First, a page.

Max Jacob (1876-1944) has always seemed an oddly irresistible and contradictory figure. I'm drawn to the genuine wit and zany artistry of this dyed-in-the-wool modernist who palled around with Picasso and Apollinaire and played a key role in the development of cubism and currealism. Born in Quimper, Brittany, Jacob once said that he joined the artistic community in Montparnasse "to sin disgracefully." He was a verbal cut-up and comedian, a serious occultist and student of Kabbalah, a dandy, a self-lacerating homosexual and a Jew who had a vision of Christ and subsequently converted to Catholicism. His clowning around tended to cover up his genuine mysticism and spiritual torment.
Jacob was a renegade from the middle class who lived in extreme poverty in Paris and worked at all manner of jobs. His groundbreaking work, Le cornet a des (The Dice Cup) established him as the re-inventor of the prose poem and a worthy successor to Rimbaud.
Jacob treated art as a game ("Too bad for him who makes a duty of it," he declared) and enjoyed toying with reality, undermining sentimentality and playfully mistaking one thing for another, as in his characteristic poem "The Beggar Woman of Naples," which consists of a single paragraph:
"When I lived in Naples there was always a beggar woman at the gate of my palace, to whom I would toss some coins before climbing into my carriage. One day, surprised at never being thanked, I looked at the beggar woman. Now, as I looked at her, I saw that what I had taken for a beggar woman was a wooden case painted green which contained some red earth and a few half- rotten bananas . . ."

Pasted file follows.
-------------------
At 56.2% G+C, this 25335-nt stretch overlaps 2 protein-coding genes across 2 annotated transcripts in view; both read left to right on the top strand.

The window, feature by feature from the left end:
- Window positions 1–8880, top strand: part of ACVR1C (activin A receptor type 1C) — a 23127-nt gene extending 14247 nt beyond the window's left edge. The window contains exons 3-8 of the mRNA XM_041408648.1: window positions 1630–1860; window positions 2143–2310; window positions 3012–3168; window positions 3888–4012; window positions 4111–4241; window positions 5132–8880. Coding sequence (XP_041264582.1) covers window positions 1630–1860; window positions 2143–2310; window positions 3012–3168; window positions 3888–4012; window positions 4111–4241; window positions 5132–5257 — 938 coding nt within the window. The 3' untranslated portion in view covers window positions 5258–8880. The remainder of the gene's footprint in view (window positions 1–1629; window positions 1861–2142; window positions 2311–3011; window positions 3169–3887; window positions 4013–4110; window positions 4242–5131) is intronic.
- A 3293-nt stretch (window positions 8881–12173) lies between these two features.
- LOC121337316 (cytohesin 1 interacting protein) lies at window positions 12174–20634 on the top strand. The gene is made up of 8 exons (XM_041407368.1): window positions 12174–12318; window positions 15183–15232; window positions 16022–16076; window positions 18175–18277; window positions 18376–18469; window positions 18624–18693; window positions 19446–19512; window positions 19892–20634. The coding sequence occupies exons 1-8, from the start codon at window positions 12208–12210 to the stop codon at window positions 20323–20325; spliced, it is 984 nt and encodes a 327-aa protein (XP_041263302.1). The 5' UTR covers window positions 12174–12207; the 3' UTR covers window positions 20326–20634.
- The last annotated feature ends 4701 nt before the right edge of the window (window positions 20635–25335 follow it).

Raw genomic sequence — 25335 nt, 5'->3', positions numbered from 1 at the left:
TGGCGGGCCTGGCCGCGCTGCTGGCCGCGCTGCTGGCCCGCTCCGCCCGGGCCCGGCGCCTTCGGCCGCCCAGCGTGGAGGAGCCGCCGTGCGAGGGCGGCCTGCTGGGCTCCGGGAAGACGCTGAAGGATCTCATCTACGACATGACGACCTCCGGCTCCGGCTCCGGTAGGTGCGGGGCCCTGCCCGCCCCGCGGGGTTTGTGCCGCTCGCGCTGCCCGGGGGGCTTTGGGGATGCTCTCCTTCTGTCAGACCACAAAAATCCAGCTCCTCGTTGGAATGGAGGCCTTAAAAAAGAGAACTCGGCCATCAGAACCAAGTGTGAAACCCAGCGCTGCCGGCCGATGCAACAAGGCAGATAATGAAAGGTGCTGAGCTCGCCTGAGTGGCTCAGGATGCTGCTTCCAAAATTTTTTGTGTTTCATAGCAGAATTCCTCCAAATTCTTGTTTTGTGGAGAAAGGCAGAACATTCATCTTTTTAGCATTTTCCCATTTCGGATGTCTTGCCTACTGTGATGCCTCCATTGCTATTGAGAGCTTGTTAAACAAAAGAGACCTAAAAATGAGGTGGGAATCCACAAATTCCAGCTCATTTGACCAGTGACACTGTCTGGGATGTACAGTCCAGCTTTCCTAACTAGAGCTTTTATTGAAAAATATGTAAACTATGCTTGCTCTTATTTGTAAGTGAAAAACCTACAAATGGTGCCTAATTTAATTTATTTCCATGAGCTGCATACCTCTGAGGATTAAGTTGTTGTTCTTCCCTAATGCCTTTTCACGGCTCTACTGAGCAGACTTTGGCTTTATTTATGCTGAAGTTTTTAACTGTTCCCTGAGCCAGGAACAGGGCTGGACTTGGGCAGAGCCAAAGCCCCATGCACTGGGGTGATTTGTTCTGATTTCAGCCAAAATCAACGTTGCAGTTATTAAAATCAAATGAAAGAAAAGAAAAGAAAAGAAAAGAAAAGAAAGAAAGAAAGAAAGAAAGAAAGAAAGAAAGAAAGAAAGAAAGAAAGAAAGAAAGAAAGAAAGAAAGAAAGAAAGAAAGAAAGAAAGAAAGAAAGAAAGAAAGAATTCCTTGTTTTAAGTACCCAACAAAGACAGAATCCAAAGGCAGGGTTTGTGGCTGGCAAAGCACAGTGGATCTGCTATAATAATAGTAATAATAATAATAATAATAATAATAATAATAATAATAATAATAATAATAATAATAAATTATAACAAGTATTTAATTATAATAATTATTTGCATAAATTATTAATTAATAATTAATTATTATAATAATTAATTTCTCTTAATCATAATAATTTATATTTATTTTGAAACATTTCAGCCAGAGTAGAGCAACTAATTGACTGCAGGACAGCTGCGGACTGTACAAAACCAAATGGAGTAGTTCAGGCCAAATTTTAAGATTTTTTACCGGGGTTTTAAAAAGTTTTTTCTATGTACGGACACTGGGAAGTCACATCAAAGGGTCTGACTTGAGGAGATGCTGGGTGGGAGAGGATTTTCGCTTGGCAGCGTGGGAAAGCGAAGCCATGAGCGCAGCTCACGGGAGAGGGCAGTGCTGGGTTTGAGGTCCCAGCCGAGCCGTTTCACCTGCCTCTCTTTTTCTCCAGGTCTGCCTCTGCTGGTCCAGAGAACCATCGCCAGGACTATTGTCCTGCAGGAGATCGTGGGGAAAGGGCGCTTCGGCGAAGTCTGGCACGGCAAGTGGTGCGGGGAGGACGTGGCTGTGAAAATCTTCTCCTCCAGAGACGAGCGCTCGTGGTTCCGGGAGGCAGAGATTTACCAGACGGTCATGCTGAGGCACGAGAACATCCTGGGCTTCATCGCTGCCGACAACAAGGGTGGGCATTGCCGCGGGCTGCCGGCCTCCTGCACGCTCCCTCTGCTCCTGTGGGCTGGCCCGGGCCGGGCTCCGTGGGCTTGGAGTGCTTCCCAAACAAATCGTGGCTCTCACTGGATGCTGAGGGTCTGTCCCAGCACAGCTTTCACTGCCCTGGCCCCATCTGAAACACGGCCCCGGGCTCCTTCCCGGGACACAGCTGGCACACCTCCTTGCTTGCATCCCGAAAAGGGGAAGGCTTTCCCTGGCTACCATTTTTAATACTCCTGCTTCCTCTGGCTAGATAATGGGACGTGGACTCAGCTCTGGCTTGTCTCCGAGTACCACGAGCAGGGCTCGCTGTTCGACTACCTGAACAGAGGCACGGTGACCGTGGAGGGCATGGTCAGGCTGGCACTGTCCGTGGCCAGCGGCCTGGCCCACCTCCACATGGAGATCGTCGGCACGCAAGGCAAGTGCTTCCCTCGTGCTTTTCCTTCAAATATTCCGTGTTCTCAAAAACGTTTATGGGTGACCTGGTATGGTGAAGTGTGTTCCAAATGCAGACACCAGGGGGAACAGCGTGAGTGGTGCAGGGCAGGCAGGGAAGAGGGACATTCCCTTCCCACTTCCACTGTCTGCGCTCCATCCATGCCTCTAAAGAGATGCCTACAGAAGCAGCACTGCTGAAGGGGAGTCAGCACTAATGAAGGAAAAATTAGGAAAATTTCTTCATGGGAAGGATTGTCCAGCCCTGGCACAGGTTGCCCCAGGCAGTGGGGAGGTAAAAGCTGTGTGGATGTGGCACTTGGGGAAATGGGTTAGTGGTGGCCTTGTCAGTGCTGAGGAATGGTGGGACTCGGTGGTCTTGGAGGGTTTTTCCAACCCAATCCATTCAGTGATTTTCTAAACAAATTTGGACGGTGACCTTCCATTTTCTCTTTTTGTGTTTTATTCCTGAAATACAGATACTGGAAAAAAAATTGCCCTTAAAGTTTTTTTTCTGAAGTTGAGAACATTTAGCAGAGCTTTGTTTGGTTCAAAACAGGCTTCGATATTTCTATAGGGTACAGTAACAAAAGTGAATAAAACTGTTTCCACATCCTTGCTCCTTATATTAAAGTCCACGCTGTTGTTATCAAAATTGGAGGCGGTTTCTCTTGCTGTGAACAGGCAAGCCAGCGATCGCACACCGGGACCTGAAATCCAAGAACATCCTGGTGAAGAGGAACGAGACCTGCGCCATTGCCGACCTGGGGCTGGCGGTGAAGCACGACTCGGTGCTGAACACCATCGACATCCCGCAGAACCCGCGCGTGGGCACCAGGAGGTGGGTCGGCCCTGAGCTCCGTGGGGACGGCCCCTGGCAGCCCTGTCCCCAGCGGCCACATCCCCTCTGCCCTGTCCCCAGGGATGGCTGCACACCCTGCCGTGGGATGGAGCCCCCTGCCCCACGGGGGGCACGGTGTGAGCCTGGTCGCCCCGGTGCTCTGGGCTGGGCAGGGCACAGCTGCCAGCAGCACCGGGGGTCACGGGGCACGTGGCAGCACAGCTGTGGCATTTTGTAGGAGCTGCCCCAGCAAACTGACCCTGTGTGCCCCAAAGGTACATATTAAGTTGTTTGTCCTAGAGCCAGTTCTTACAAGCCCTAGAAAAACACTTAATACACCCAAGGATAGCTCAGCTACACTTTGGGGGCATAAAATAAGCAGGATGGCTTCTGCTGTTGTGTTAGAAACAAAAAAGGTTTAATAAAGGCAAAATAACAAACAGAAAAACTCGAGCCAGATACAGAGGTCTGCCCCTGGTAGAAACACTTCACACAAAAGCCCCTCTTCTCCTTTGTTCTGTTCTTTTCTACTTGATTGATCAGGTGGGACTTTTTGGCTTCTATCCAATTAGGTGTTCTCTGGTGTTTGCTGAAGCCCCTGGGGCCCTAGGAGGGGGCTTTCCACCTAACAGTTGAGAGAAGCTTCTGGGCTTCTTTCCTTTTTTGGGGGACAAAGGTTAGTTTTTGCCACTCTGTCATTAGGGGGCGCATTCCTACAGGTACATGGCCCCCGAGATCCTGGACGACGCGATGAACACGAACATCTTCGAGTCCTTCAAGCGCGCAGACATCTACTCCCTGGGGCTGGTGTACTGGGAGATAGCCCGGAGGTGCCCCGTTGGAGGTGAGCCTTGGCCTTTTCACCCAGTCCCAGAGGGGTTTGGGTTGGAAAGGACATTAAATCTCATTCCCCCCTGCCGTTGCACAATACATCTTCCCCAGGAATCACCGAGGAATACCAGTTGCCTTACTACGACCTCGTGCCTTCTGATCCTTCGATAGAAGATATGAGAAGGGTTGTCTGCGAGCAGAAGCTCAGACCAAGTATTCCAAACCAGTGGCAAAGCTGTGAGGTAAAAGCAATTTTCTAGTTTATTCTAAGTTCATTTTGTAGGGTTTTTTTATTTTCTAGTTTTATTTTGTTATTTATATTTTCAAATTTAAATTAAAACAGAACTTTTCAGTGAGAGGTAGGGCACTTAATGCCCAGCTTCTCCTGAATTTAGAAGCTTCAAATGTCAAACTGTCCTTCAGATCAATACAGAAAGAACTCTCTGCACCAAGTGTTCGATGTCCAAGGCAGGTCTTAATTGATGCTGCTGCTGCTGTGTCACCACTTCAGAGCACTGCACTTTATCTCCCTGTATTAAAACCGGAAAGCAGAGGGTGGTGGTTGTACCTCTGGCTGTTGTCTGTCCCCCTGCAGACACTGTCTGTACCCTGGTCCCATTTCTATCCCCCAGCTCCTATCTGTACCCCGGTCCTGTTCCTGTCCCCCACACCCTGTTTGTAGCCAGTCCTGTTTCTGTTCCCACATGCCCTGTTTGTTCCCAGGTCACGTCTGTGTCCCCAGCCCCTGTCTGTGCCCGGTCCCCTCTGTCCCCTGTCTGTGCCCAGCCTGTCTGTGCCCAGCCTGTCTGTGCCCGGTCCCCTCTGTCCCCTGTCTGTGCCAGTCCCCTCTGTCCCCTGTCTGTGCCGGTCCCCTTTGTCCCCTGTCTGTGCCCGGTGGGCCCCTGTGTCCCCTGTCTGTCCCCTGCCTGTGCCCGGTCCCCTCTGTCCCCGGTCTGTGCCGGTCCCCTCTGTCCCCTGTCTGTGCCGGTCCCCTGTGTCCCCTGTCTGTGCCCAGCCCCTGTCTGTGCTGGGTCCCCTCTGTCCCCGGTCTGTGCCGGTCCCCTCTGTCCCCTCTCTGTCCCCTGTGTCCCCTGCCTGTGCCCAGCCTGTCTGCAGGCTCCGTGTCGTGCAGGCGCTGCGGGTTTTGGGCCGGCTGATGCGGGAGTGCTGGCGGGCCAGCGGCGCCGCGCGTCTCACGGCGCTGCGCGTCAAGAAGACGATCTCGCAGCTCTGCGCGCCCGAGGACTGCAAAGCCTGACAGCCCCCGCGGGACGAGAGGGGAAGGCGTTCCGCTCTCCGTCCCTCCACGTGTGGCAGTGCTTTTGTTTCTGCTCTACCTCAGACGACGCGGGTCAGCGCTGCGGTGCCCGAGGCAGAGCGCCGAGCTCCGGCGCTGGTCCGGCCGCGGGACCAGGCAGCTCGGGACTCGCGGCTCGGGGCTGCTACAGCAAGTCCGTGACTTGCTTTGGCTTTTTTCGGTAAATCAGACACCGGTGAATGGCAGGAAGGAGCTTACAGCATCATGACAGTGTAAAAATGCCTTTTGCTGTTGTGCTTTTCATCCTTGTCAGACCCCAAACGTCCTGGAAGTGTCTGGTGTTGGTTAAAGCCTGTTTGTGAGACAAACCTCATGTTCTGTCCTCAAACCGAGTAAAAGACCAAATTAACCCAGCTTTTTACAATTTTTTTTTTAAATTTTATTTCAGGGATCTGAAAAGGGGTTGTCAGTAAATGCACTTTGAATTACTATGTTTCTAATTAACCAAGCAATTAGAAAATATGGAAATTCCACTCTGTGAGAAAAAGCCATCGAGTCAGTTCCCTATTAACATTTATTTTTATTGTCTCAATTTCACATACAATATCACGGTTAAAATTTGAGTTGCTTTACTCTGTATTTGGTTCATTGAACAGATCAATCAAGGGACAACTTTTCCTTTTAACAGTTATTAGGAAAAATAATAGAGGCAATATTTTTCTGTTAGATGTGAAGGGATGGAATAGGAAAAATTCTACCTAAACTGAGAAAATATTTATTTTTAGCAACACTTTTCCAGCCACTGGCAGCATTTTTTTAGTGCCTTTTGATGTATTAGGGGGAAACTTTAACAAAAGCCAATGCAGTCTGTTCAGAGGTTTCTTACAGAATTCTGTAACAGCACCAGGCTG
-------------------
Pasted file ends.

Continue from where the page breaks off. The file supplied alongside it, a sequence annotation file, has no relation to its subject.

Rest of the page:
In life as in work, Jacob's ironic wit continually vied with his devotional spirit. Until 1921, he ricocheted between a wild bohemianism and an extravagant, self-mocking, theatrical penitence. "If I had sinned terribly the night before, next morning, well before dawn, you could see me crawling on my knees through the Stations of the Cross," he confessed. "I choke, I weep, I strike my face, my breast, my arms and legs, my hands. I bleed, I make the Sign of the Cross with my tears. At the end, God is taken in."
Jacob eventually moved to the small village of Saint-Benoit-sur-Loire, close to a Benedictine church. One of the ironies of his situation was that he was forced to wear the yellow star. The cutting dialogue tells all in this tiny prose poem from Derniers poemes:
The Yellow Star Again
"Are those beets your dog's eating?"
"No, it's a Jew who fell down in the snow."
"They could find some other place to faint instead of my sidewalk."
Jacob was arrested by the Nazis in February 1944, and died of bronchial pneumonia in a concentration camp at Drancy, near Paris. "The path of my fate is, I'm afraid, unwavering./ I'll soon be at death's door," he foresaw in one of his last poems. "I'll leave gladly what others have envied me for,/ an adolescent's heart treasured like a precious urn." The poem concludes with the commanding whisper of God.
Swift is the race hard the rocky place
and the flower of love died beneath our knees
while the lips cried silently in the depths of the heart.
An angel of the Lord came to me:
"Use your voice to sing to heaven!"
It was a wise spirit and beautiful too.
And since then! How often has God whispered:
"Silence is everywhere but in my eyes.
Become intoxicated with me. Look for me more and more.
Contemplate me: I promise nothing.
And think carefully: my image is in you.
Your secret happiness in the midst of sorrow.
Understand my law of suffering
transform your grief into holy ecstasy
through my eyes you must see your nature
through my heart you must weep with love."
(John Ashbery's translation of "The Beggar Woman of Naples" appears in Max Jacob, "The Dice Cup: Selected Prose Poems," ed. Michael Brownstein. SUN. Copyright © 1979 by SUN. William Kulik's translations of "The Yellow Star Again" and "Artless Lines" appear in "The Selected Poems of Max Jacob," edited and translated by William Kulik. Oberlin College Press. Copyright © 1999 by Oberlin College.)